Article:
Thanks mainly to medical science but in no small part to higher-quality pet foods, humans aren’t the only ones living longer. The average life expectancy for dogs is rocketing up; most dogs will live several years longer than they would have just a couple of decades ago. Which worked out great for me, since Rottweilers are expected to die between 10 and 12 years, and Cutter John almost made it to 14.
I’m writing this because I don’t want to talk about it and a blog post is very handy for keeping people updated on Events, but also because I’ve been struggling with the concept of euthanasia since Cutter was snake-bit or whatever last August. It is a heavy thing, to kill this animal who trusts you more than anything else, who relies of you to do the best for him no matter what. Make no mistake: I was sobbing over his body. I’m crying now, and I’ll probably keep crying for several days. But if it’s something you’re facing, then it shouldn’t be a matter of if but when, and you’re probably likely to extend the when far past when it would have been moral.
Brown and I been going back and forth on euthanasia for a long time, now. We’ve kept a checklist of Cutter’s physical and mental status, and each new type of decline was evaluated. Rottweilers can get aggressive when they are nearing the end, so if he attacks someone, then we’ll decide… He’s been off of his food for a couple of days, so if he goes three days without eating, then we’ll decide… He’s not able to stand up without help, so if he can’t stand by tomorrow, then we’ll decide…
This went on for almost a year, and it was emotionally exhausting. Just as we thought he had reached the point of no return, he’d recover. I’ve called the vet’s more than once to discuss that sad appointment, only to call back and cancel. There’s a good chance Cutter John overheard these calls and said, “Oh hell no!” and willed himself back to health; there’s an equally good chance that Death came for him in the night and found himself at the business end of a very stubborn Rottweiler. The last few months have been the worst, with one new symptom coming right on the heels of another. He would recover from the first, then immediately suffer the next, never getting back to a healthy middle ground. Through all of this, he was still our dog, with the same good humor he’s always had (albeit somewhat grumpier in a get this puppy off of my lawn! way).
Two weeks ago, he had a bad runny nose, which then turned into a steady stream of blood. The vet said it might have been a ruptured cyst or tumor but it would be impossible to tell – or fix – without anesthesia, which is inadvisable in very old dogs. So we talked it over and made the decision that if if didn’t stop in two days, we’d bring him in. It stopped. About six hours from deadline, but it did stop.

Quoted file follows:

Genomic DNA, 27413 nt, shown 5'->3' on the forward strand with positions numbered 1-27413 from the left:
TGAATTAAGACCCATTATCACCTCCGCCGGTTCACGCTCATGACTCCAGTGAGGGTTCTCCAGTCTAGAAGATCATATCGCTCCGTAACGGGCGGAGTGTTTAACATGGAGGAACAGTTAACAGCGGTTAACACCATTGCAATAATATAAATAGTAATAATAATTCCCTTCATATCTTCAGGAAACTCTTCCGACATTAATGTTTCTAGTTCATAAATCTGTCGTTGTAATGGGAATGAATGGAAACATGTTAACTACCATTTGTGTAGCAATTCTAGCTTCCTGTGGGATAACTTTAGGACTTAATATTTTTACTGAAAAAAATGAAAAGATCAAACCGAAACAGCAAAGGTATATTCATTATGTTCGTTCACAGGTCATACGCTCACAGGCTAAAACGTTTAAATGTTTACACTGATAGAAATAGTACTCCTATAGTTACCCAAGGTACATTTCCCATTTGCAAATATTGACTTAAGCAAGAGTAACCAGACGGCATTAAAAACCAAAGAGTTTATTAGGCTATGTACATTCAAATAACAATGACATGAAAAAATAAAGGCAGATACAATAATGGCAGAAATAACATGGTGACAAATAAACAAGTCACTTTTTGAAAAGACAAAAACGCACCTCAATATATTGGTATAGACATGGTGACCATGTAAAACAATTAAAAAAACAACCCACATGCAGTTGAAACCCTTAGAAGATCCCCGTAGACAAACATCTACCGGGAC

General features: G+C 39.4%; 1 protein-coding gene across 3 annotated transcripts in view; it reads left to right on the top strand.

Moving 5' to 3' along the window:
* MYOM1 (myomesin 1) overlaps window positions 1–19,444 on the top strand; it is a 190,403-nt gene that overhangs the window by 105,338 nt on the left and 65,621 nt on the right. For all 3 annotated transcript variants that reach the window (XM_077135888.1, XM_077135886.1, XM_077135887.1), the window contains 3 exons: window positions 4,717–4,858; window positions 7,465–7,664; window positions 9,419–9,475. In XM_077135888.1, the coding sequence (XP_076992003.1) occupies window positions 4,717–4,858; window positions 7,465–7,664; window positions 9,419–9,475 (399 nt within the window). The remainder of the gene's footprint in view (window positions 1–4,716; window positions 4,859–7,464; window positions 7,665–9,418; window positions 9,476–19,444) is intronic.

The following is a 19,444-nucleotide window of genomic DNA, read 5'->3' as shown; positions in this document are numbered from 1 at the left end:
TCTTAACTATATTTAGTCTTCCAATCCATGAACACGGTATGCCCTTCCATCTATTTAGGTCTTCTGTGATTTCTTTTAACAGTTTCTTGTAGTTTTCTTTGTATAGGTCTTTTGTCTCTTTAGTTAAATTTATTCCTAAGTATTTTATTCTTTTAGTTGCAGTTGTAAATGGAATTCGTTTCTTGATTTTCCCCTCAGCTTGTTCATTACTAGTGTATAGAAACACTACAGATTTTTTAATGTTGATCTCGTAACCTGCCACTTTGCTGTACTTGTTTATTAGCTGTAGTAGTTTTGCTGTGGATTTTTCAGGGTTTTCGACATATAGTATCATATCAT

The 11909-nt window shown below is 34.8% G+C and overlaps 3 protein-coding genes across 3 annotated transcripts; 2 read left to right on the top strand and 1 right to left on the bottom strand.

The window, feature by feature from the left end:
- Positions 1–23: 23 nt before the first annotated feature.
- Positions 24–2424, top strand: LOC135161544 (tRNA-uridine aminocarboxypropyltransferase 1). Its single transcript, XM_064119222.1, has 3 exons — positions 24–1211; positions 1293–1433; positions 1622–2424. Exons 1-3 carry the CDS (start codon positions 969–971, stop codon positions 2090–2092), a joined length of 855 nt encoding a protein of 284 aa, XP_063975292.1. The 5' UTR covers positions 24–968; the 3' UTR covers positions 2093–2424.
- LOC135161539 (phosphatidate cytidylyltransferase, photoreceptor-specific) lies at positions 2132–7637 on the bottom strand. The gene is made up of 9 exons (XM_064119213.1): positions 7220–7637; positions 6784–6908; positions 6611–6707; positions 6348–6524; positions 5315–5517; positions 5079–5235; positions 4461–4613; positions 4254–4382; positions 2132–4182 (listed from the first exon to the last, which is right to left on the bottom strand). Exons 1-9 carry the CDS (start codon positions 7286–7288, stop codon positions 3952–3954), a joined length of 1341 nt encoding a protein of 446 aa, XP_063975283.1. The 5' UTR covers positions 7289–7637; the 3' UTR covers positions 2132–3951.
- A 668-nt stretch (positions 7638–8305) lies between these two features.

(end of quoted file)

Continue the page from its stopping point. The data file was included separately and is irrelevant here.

(Of course it stopped, because when you attach conditions to euthanasia, you are putting the responsibility of that decision on the animal, and that would be too easy.)
Yesterday morning, I took Cutter and Zu out for their morning routine. Cutter had stopped eating straight dog food a few weeks ago, and he was starting to turn down the chicken-rice-dog food substitute. Plus, the nose bleed was back. So I went inside and called the vet.
I’d like to say something profound like “I knew it was time,” or “he was ready,” or “at least he’s not suffering,” but I don’t think those are anything but a lie. I didn’t know it was time, and he snarked on the vet techs even after he was blitzed on pain medication, so I don’t think he was ready. And I know that he was already in pain, because he was on heavy medication for his cancer(s), so I’m not sure that we prevented all that much suffering.
What I’m saying is, I’m still not sure we made the right decision.
But I think it was a moral decision. Before we took him over to the vet’s, I brought him outside and sat down on the lawn with him. Since he was a puppy, we’ve made a habit of flopping down in the grass to nap. Sometimes he’d curl up against me; most times he’d be a few feet away, kicking his legs in the sun as he dreamed. Yesterday, he just sat. He wouldn’t interact with me, or smell the grass, or look at the squirrels, or even lie down to rest in the sun. His good humor was gone.
I’ve been reading a lot about when it is appropriate to euthanize your pet, and these posts and articles… Well. Neil Gaiman had a line from a post where he discussed the imminent death of a cat where he said of the emails pouring in that “Sometimes it’s uplifting, and sometimes it feels like I’m marching through The Valley of the Shadow of Death of Cats.” There’s no right answer. The cruel truth is that no one knows when you’ve wrung all of the life out of your pet, all of the joy and the happiness and the shouting and the memories, and you’re asked to make the decision to send one of your closest friends in the world away, forever. Sometimes, when they’ve been suffering, you might feel good about it. Other times, you don’t.
I don’t. I’m at my computer. I spend at least seven hours a day here, usually more. He should be behind me, on the floor where he’s been for thirteen years. Every single time I get up, I’ve forgotten he’s not there and it hits me all over again.
I put no stock in the concept of the Rainbow Bridge, that coping strategy which lets you believe that your beloved pet is waiting for you after you die (considering the number of fish I’ve accidentially killed, I rather dread this concept as the swimmy little bitches are probably hungry for my eyes). I think death is something more eternal, more permanent, and your personality is probably erased from existence as cleanly as hosing off the pavement after an accident. So no, I am not at all convinced that euthanasia is ever right. But, as you watch all that made your pet into your friend gradually disappear, it can be moral. And that’s the best advice I can give anyone struggling with this decision.